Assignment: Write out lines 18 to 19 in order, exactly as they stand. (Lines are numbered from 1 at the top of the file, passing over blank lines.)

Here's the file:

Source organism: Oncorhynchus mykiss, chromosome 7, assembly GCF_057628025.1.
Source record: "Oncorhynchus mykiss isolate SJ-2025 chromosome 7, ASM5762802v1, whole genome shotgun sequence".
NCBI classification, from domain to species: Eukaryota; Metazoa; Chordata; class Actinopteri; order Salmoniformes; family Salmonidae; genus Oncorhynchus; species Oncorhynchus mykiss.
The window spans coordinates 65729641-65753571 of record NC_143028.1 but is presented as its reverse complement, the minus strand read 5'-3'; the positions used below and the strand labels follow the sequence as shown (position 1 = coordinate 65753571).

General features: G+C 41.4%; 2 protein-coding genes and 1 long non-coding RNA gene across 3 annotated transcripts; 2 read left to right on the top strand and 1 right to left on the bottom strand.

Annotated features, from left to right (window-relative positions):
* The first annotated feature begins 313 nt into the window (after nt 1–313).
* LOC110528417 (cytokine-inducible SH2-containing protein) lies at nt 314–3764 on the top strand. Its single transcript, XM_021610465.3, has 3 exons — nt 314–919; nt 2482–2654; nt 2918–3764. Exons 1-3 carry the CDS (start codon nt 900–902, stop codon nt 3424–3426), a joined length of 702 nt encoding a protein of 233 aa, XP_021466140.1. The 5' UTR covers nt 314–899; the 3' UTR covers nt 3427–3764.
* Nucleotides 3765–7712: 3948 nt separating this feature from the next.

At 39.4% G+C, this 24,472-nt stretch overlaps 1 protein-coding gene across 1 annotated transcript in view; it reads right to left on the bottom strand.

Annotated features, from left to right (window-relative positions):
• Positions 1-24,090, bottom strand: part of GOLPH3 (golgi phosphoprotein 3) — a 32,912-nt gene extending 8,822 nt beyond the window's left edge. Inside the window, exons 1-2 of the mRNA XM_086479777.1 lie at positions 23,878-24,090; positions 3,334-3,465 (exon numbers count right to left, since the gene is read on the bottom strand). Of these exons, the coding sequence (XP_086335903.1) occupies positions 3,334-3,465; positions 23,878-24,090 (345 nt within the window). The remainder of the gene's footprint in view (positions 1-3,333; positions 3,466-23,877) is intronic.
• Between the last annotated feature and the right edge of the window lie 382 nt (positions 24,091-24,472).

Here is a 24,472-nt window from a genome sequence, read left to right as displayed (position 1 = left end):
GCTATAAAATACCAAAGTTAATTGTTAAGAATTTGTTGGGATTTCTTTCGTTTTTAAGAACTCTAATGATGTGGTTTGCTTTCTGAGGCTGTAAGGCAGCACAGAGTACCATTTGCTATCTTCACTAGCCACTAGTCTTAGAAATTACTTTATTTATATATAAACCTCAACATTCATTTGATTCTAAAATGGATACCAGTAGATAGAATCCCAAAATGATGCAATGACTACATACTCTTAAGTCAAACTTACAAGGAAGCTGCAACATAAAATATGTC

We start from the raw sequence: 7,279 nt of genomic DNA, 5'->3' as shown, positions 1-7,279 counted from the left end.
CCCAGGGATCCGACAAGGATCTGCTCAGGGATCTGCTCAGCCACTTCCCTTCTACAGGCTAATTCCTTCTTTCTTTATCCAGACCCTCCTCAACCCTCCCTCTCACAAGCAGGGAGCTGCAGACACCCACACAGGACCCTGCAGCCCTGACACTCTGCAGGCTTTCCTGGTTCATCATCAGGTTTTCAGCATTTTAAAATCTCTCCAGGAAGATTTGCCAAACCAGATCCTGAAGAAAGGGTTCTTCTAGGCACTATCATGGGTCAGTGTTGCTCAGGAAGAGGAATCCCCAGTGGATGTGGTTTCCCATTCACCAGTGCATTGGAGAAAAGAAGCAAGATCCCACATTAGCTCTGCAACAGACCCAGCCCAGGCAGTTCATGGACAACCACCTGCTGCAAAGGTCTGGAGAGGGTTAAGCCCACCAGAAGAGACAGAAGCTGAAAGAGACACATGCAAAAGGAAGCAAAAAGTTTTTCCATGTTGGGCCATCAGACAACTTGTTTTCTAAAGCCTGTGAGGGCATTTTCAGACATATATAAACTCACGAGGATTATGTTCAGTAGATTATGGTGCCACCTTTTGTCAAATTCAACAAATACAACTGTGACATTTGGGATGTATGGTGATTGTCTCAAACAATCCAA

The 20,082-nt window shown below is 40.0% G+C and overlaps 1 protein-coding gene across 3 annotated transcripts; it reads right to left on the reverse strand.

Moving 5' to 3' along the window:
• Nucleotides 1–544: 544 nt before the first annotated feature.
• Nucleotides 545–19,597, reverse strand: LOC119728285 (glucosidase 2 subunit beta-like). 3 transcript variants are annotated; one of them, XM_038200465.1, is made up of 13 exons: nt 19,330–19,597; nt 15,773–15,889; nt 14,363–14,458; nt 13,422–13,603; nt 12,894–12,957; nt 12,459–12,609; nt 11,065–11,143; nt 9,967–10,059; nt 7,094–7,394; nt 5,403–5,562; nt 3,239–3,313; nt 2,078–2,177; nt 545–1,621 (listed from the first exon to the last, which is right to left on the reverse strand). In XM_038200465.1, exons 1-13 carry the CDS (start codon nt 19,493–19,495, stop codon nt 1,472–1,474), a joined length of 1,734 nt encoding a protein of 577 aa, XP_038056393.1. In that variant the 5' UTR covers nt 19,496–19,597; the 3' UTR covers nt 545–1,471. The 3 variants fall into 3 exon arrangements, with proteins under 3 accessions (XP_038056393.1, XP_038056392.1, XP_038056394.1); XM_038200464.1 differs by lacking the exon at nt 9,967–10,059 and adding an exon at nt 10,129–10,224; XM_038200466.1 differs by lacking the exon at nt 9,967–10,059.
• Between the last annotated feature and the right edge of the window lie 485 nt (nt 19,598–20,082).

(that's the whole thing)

The 20,082-nt window shown below is 40.0% G+C and overlaps 1 protein-coding gene across 3 annotated transcripts; it reads right to left on the reverse strand.

Moving 5' to 3' along the window: